Simplified Zen Alcohol Sideburner Stove
Like the regular Zen Sideburner Stove, this stove can be used with Pots, 24oz Heineken Can-Pots, and 12oz pop Can-Pots. It is much simpler to build than a Zen Stove, but requires a primer pan and will not work if there isn't a good seal between the stove and your pot (some pots have uneven bottoms). This stove is also glue-less, so one does not need to worry about adhesive failure from extended use/abuse. Acceptable fuels are denatured alcohol and methanol (yellow HEET).
This stove is made of 3oz aluminum food cans which are much thicker than U.S. pop cans and is thus considerably sturdier than stoves made of pop cans. It is also heavier than a regular pop can stove but still weighs less than an ounce.
Easy to construct.
Sturdier than stoves made from pop cans.
Wider base and more stable than stoves made from 12oz and 6oz cans.
Doesn't require a pot stand.
Able to use with 24oz Can-Pots (Heineken).
Easy to find parts.
Not sealed. If you have a poor fit between the pot and stove, the stove will not work (unless you add an inner wall).
Sideburner design not ideal for narrow pots.
Can't light without primer pan (unless you add an inner wall).
1 x 3oz Hormel food can (Spam Spread, Potted Meat, Deviled Ham)
1 x larger can for a primer pan
1 x needle or pin for jet holes
1 x knife of fuel port hole and trimming down primer pan and Heineken can
1 x 24oz Heineken can or pot
Top - 3oz Spam spread can (used because the bottom fits nicely into the bottom of a 24oz Heineken can). Twenty-eight jets were drilled with a #71 drill 15mm from bottom using a template.
Required Primer Plate - trimmed down 6oz cat food can may be used for a primer pan.
Optional Heineken Can Pot - empty a 24oz can of Heineken and use a hand powered rotary can opener to remove the top.
If you are crafty, you can build an inner wall and slip it in the stove thru the fuel port. The inner wall allows you to prime and operate the stove without a primer pan or tight pot/stove interface.
Note - This is just one of many DIY alcohol stove options. For more information on different options visit Zen and the Art of the Alcohol Stove and the Templates page.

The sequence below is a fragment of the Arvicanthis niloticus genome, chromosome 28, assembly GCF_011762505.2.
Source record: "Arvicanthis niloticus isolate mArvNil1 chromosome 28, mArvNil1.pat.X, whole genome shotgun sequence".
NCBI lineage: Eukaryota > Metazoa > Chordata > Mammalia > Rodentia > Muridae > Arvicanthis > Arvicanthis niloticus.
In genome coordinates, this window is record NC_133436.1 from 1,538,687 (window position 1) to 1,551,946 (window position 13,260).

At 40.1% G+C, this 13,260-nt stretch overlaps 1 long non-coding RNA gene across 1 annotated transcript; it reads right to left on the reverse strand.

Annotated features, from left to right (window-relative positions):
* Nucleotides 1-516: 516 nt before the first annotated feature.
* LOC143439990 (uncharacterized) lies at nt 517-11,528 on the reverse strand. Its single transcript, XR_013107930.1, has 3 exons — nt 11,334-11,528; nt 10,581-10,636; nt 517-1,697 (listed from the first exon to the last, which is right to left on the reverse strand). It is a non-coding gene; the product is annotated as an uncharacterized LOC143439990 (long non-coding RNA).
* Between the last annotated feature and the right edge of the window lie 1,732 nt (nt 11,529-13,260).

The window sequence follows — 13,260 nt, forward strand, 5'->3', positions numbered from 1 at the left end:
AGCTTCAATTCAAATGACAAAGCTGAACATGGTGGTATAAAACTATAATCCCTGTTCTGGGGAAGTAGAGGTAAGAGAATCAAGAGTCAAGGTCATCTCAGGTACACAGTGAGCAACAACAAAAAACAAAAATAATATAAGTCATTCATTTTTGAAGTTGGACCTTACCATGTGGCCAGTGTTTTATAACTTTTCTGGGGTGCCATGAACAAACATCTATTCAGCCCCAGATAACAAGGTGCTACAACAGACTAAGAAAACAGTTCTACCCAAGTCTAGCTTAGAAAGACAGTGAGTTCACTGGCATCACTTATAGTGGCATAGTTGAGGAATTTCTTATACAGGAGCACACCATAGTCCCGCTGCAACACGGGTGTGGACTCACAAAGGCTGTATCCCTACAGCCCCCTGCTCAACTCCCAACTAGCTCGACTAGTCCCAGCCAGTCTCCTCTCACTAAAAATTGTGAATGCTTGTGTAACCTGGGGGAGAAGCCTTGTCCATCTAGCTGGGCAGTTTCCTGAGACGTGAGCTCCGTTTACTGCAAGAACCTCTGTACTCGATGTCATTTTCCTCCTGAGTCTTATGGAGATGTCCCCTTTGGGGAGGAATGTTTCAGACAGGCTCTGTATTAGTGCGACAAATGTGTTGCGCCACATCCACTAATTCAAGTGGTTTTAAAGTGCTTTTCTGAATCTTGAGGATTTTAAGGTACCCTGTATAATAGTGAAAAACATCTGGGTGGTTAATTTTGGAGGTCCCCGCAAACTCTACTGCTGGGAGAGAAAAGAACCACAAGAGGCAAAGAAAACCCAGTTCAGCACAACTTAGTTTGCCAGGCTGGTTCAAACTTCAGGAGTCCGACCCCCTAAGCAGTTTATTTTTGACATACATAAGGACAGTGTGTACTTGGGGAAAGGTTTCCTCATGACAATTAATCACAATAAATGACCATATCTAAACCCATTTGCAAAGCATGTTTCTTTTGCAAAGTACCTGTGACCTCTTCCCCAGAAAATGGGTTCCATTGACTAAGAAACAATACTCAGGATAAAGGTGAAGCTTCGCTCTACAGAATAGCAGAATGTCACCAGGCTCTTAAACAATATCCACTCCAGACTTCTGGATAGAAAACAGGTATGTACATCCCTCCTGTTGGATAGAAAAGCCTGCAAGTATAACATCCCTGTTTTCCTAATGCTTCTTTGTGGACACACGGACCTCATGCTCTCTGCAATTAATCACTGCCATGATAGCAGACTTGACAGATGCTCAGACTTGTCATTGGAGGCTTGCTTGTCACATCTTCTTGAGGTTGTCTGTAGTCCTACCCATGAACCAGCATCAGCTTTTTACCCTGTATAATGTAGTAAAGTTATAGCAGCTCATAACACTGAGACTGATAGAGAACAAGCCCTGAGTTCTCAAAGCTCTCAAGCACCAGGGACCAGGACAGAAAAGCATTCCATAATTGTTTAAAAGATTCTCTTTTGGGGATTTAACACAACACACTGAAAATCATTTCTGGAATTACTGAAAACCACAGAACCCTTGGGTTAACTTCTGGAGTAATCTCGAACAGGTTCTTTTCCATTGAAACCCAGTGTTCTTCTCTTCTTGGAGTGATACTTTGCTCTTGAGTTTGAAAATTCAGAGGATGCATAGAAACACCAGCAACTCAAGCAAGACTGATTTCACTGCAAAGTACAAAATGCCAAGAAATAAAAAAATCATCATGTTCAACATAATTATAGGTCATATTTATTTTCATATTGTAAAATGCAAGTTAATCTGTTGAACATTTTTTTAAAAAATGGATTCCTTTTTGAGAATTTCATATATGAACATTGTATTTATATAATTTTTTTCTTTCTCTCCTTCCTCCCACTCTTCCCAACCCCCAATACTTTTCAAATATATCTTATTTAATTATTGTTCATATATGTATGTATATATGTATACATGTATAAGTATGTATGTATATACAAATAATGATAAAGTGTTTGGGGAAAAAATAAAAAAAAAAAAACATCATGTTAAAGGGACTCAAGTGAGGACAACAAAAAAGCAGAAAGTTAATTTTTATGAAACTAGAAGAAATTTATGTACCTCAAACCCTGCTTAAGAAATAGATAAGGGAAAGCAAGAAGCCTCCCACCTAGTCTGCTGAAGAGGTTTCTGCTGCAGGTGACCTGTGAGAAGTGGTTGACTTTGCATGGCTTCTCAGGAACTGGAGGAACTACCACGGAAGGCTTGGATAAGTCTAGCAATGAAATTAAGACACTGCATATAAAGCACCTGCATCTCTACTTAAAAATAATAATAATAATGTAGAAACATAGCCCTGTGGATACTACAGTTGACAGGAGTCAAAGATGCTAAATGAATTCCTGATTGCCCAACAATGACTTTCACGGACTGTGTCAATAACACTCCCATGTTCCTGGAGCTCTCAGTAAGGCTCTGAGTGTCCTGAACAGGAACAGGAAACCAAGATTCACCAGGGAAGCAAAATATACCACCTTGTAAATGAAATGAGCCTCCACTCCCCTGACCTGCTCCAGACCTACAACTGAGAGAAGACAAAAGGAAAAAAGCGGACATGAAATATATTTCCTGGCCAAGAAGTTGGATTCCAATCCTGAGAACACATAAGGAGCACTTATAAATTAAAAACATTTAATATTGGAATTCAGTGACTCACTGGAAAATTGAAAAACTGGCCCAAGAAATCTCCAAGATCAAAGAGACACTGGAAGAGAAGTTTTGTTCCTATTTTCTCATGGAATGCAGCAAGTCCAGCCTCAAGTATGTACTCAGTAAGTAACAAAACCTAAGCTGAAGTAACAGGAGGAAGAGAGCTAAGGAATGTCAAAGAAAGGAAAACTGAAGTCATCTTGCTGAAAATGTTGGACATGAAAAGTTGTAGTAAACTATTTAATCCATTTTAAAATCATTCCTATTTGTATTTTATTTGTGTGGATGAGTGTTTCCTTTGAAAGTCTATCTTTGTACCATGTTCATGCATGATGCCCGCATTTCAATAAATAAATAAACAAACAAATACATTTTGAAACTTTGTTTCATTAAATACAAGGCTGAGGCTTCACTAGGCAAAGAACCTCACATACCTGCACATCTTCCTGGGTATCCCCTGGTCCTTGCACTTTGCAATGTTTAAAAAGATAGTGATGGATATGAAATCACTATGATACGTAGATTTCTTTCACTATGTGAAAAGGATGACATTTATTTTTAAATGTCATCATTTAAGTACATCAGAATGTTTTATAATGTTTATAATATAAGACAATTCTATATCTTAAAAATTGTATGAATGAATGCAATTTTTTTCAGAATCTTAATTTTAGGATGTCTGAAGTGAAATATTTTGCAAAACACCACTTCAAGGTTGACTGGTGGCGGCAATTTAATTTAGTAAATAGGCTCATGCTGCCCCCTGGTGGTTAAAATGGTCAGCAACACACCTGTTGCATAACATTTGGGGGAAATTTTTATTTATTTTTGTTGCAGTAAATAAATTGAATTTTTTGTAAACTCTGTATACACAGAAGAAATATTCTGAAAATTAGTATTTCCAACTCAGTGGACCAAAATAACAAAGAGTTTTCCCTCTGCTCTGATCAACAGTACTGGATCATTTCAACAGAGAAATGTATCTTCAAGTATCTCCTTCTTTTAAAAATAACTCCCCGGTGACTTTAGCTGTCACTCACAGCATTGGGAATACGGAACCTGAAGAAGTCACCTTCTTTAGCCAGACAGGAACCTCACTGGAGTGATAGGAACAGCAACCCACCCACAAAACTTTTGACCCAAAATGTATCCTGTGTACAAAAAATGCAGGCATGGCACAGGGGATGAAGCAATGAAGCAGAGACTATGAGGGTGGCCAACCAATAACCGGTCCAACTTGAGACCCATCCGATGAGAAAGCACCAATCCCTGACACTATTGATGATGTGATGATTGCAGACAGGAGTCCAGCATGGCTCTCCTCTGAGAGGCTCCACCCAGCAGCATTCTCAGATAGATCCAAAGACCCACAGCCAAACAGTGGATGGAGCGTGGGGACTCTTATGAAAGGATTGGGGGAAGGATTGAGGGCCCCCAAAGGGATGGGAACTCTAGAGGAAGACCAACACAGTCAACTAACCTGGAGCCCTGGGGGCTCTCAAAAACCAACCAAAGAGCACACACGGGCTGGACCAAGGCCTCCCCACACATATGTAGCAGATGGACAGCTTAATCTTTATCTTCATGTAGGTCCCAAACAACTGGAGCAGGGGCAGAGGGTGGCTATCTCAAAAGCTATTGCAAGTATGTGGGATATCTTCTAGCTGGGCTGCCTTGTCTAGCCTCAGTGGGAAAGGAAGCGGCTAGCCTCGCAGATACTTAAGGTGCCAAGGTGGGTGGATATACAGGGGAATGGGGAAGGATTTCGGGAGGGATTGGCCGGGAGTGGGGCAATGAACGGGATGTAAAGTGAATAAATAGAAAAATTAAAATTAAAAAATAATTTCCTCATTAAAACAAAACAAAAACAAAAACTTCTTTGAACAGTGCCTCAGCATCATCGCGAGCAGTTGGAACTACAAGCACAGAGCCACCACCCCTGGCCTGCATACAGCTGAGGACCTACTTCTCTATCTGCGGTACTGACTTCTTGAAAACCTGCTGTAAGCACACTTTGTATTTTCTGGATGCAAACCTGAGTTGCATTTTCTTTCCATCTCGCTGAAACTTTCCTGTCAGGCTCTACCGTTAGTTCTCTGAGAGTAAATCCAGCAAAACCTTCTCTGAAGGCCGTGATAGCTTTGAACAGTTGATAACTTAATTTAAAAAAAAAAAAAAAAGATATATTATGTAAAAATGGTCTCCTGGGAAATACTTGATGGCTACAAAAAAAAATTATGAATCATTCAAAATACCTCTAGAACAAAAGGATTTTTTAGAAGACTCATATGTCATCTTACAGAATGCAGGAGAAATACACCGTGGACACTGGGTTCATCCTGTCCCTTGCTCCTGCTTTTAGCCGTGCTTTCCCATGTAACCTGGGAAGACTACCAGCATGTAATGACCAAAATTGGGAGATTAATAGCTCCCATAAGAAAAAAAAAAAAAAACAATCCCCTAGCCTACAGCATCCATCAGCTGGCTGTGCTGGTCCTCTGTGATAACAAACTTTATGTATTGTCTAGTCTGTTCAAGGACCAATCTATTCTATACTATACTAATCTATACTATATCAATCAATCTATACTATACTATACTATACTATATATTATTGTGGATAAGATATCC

Making the Stove
The top half of the stove is made from a 3oz Hormel (Spam Spread, Deviled Ham and Potted Meat) or Bumble Bee (Tuna Salad and Fat Free Tuna Salad) can. Regular Bumble Bee Tuna and White Albacore cans look similar but won't work.
The shape of the bottom of Hormel and Bumble Bee cans (cans on left) allow a 24oz Heineken or Fosters Beer can to fit right on it. This feature allows you to use a Heineken or Fosters can as a 24oz pot. Other cans (cans on right) share the same diameter but have rounded bottoms and don't allow for the use of Heineken and Fosters cans to be securely placed on them as pots. The flat surface of the bottom of the Hormel and Bumble Bee cans are also better suited for the optional inner wall.
Here is a trimmed down Heineken can sitting on a Simplified Zen Stove with a primer pan.
This step is completely unnecessary, but if you would like to remove the pull tab, you should do it first (to cut your losses if you end up breaking the seal). Use a sharp blade and carefully score or cut a notch in the pull tab where it wraps around the pivoting knob and then carefully grab that part with a pair of needle nose pliers and pull.
Remove the label and clean off any glue. If you like the silvery-metallic look, go to town with an SOS pad.
You will now need to cut out the fuel inlet port. A knife can be used to score around and around the edge of the center depression until it pops out.
You can cheat a little by carefully starting a small 2mm-ish cut with the tip of your blade.
Once you get the cut/tear started, use the back of your knife handle or your thumb to tear along the score-line.
Empty out the contents of the can trough your new hole, smooth out the edge of your hole with and SOS pad, and wash out your can with soap and water.